When you extract the library from its zip file, you must preserve its internal directory structure (for example by using the -d option when extracting). If you didn't do that when extracting, then you'd better stop reading this, delete the files you just extracted, and try again!
This library should not need configuring before use; most popular compilers/standard libraries/platforms are already supported "as is". If you do experience configuration problems, or just want to test the configuration with your compiler, then the process is the same as for all of boost; see the configuration library documentation.
The library will encase all code inside namespace boost.
Unlike some other template libraries, this library consists of a mixture of template code (in the headers) and static code and data (in cpp files). Consequently it is necessary to build the library's support code into a library or archive file before you can use it, instructions for specific platforms are as follows:
This is now the preferred method for building and installing this library, please refer to the getting started guide for more information.
Boost.Regex is now capable of performing a configuration check to test whether ICU is already installed in your compiler's search paths. When you build you should see a message like this:
Performing configuration checks - has_icu builds : yes
Whick means that ICU has been found, and support for it will be enabled in the library build.
If you don't want the regex library to use ICU then build with the "--disable-icu" command line option.
If instead you see:
Performing configuration checks - has_icu builds : no
Then ICU was not found and support for it will not be compiled into the library. If you think that it should have been found, then you will need to take a look at the contents of the file boost-root/bin.v2/config.log for the actual error messages obtained when the build carried out the configuration check. You will then need to fix these errors by ensuring your compiler gets invoked with the correct options, for example:
bjam include=some-include-path --toolset=toolset-name install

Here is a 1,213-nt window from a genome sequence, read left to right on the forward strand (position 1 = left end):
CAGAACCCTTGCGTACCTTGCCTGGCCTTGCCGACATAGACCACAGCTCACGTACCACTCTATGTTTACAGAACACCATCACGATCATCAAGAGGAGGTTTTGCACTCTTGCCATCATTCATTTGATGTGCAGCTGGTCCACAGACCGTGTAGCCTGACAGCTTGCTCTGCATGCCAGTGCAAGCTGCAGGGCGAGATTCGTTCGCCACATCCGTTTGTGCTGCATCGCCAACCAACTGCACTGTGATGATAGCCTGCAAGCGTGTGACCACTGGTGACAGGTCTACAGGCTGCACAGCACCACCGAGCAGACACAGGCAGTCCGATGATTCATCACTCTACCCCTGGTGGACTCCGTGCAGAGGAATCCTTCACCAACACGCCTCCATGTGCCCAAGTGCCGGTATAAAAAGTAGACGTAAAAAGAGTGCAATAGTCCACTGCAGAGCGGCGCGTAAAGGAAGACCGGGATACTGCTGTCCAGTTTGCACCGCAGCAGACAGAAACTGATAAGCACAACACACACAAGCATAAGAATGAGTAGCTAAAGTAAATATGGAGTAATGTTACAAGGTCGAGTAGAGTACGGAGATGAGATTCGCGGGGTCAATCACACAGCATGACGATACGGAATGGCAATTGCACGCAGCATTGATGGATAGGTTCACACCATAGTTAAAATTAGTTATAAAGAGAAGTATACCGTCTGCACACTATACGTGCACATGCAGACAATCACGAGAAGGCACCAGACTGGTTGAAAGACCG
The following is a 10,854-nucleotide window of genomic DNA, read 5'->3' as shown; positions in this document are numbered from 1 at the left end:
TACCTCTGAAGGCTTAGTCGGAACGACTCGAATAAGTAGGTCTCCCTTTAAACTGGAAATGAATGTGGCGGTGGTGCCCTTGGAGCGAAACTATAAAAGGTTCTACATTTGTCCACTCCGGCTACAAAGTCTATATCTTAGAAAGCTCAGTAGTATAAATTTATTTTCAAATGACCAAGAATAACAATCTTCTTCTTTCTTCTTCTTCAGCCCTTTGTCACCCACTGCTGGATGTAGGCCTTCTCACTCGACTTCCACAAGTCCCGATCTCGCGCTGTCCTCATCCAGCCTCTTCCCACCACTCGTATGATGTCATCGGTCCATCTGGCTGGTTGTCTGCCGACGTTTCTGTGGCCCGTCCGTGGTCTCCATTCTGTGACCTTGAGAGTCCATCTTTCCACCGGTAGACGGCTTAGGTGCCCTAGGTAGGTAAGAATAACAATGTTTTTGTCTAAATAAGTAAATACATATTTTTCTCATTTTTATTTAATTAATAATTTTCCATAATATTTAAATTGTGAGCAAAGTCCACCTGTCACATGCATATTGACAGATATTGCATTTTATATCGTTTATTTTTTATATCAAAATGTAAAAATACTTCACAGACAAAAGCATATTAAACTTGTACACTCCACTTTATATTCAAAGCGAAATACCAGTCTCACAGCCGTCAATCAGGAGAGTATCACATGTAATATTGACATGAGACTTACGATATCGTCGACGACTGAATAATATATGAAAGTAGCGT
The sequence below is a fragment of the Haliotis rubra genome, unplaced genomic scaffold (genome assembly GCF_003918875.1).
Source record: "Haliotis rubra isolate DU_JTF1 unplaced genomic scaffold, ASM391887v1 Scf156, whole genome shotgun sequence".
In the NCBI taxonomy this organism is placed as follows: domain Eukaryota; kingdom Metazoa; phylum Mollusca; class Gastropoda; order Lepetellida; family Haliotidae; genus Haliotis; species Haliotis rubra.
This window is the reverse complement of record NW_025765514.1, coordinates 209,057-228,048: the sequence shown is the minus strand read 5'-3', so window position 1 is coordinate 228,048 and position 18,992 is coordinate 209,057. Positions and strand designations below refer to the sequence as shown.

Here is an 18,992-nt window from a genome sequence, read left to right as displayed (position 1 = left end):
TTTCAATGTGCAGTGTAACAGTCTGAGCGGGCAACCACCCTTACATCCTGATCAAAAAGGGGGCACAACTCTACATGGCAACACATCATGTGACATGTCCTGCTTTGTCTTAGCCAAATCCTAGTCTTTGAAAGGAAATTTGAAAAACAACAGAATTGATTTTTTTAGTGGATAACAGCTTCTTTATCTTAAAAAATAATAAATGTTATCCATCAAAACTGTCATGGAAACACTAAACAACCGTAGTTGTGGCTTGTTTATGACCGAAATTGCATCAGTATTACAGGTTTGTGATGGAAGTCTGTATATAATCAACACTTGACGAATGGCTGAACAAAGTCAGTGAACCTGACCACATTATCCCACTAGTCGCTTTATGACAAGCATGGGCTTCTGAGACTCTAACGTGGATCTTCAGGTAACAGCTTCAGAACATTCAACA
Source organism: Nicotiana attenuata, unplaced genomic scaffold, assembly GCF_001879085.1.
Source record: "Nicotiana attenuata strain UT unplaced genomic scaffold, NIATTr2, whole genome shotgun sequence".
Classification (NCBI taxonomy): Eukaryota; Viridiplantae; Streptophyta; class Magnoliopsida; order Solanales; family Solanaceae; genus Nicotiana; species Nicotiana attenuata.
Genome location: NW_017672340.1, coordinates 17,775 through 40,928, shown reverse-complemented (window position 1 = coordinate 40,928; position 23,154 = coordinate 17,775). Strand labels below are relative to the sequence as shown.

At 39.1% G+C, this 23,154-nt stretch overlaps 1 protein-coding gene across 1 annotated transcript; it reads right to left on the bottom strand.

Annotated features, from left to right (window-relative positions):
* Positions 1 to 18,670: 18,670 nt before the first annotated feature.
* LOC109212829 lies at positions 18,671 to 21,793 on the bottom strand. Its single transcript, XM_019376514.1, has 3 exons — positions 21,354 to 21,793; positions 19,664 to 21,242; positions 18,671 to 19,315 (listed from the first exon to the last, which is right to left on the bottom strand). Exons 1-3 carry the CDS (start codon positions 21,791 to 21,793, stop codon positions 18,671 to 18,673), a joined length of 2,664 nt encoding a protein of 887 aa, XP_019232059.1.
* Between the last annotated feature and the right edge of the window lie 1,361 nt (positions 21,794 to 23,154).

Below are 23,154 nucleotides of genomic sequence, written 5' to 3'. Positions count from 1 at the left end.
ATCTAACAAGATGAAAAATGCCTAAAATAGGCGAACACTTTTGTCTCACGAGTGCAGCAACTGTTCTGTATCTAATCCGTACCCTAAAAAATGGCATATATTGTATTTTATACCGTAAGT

will add "some-include-path" to your compilers header include path, or if ICU has been built with non-standard names for it's binaries, then:
bjam -sICU_LINK="linker-options-for-icu" --toolset=toolset-name install
Will use "linker-options-for-icu" when linking the library rather than the default ICU binary names.
You might also need to use the options "cxxflags=-option" and "linkflags=-option" to set compiler and linker specific options.
Configuration results are cached - if you try rebuilding with different compiler options then add an "-a" to the bjam command line to force all targets to be rebuilt.
If ICU is not already in your compiler's path, but instead headers, libraries
and binaries are located at path-to-icu/include, path-to-icu/lib
and path-to-icu/bin respectively then you need to set
the environment variable
to point to the root directory of your ICU installation: this typically happens
if you're building with MSVC. For example if ICU was installed to
bjam -sICU_PATH=c:\download\icu --toolset=toolset-name install
ICU is a C++ library just like Boost is, as such your copy of ICU must have been built with the same C++ compiler (and compiler version) that you are using to build Boost. Boost.Regex will not work correctly unless you ensure that this is the case: it is up to you to ensure that the version of ICU you are using is binary compatible with the toolset you use to build Boost.
And finally, if you want to build/test with multiple compiler versions, all with different ICU builds, then the only way to achieve that currently is to modify your user-config.jam so that each toolset has the necessary compiler/linker options set so that ICU is found automatically by the configuration step (providing the ICU binaries use the standard names, all you have to add is the appropriate header-include and linker-search paths).
The Regex library is "just a bunch of source files": nothing special is required to build them.
You can either build the files under boost-path/libs/regex/src/*.cpp as a library, or add them directly to your project. This is particularly useful if you need to use specific compiler options not supported by the default Boost build.
There are two #defines you should be aware of:
The makefiles that were supplied with Boost.Regex are now deprecated and will be removed in the next release.